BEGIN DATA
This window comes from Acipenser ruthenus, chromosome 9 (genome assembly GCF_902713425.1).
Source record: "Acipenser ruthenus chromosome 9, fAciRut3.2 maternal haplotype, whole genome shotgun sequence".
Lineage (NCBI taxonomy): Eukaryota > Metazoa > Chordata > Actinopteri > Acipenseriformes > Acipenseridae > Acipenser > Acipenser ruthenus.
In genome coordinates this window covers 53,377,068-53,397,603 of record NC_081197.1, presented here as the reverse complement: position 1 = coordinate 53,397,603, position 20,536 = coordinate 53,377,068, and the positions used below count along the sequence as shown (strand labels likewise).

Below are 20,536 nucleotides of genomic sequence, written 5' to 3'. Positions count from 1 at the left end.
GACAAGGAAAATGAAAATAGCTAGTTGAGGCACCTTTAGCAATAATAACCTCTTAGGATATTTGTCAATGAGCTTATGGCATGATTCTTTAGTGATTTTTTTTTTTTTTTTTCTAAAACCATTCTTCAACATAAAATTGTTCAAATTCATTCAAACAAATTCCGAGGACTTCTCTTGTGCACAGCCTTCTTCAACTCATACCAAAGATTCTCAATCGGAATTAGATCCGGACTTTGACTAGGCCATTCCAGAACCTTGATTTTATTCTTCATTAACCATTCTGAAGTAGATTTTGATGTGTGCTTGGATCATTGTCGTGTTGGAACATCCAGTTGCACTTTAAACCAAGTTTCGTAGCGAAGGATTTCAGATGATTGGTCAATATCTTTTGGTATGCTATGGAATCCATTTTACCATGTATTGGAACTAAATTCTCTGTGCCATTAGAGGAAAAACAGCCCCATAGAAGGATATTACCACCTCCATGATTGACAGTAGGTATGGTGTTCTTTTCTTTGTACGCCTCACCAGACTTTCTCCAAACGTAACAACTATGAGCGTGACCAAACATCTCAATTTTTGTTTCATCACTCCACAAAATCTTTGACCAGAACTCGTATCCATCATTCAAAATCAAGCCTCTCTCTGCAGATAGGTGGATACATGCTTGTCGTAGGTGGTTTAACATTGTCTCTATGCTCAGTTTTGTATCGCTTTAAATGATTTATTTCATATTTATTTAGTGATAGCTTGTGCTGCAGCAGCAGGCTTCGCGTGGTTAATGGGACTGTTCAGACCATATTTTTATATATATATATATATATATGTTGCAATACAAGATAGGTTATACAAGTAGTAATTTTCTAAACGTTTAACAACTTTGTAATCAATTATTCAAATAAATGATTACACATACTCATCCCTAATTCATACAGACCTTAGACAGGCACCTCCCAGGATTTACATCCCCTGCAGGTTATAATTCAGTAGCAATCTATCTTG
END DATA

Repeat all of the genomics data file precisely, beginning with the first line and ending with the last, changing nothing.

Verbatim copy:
This window comes from Acipenser ruthenus, chromosome 9 (genome assembly GCF_902713425.1).
Source record: "Acipenser ruthenus chromosome 9, fAciRut3.2 maternal haplotype, whole genome shotgun sequence".
Lineage (NCBI taxonomy): Eukaryota > Metazoa > Chordata > Actinopteri > Acipenseriformes > Acipenseridae > Acipenser > Acipenser ruthenus.
In genome coordinates this window covers 53,377,068-53,397,603 of record NC_081197.1, presented here as the reverse complement: position 1 = coordinate 53,397,603, position 20,536 = coordinate 53,377,068, and the positions used below count along the sequence as shown (strand labels likewise).

Below are 20,536 nucleotides of genomic sequence, written 5' to 3'. Positions count from 1 at the left end.
GACAAGGAAAATGAAAATAGCTAGTTGAGGCACCTTTAGCAATAATAACCTCTTAGGATATTTGTCAATGAGCTTATGGCATGATTCTTTAGTGATTTTTTTTTTTTTTTTTCTAAAACCATTCTTCAACATAAAATTGTTCAAATTCATTCAAACAAATTCCGAGGACTTCTCTTGTGCACAGCCTTCTTCAACTCATACCAAAGATTCTCAATCGGAATTAGATCCGGACTTTGACTAGGCCATTCCAGAACCTTGATTTTATTCTTCATTAACCATTCTGAAGTAGATTTTGATGTGTGCTTGGATCATTGTCGTGTTGGAACATCCAGTTGCACTTTAAACCAAGTTTCGTAGCGAAGGATTTCAGATGATTGGTCAATATCTTTTGGTATGCTATGGAATCCATTTTACCATGTATTGGAACTAAATTCTCTGTGCCATTAGAGGAAAAACAGCCCCATAGAAGGATATTACCACCTCCATGATTGACAGTAGGTATGGTGTTCTTTTCTTTGTACGCCTCACCAGACTTTCTCCAAACGTAACAACTATGAGCGTGACCAAACATCTCAATTTTTGTTTCATCACTCCACAAAATCTTTGACCAGAACTCGTATCCATCATTCAAAATCAAGCCTCTCTCTGCAGATAGGTGGATACATGCTTGTCGTAGGTGGTTTAACATTGTCTCTATGCTCAGTTTTGTATCGCTTTAAATGATTTATTTCATATTTATTTAGTGATAGCTTGTGCTGCAGCAGCAGGCTTCGCGTGGTTAATGGGACTGTTCAGACCATATTTTTATATATATATATATATATATGTTGCAATACAAGATAGGTTATACAAGTAGTAATTTTCTAAACGTTTAACAACTTTGTAATCAATTATTCAAATAAATGATTACACATACTCATCCCTAATTCATACAGACCTTAGACAGGCACCTCCCAGGATTTACATCCCCTGCAGGTTATAATTCAGTAGCAATCTATCTTG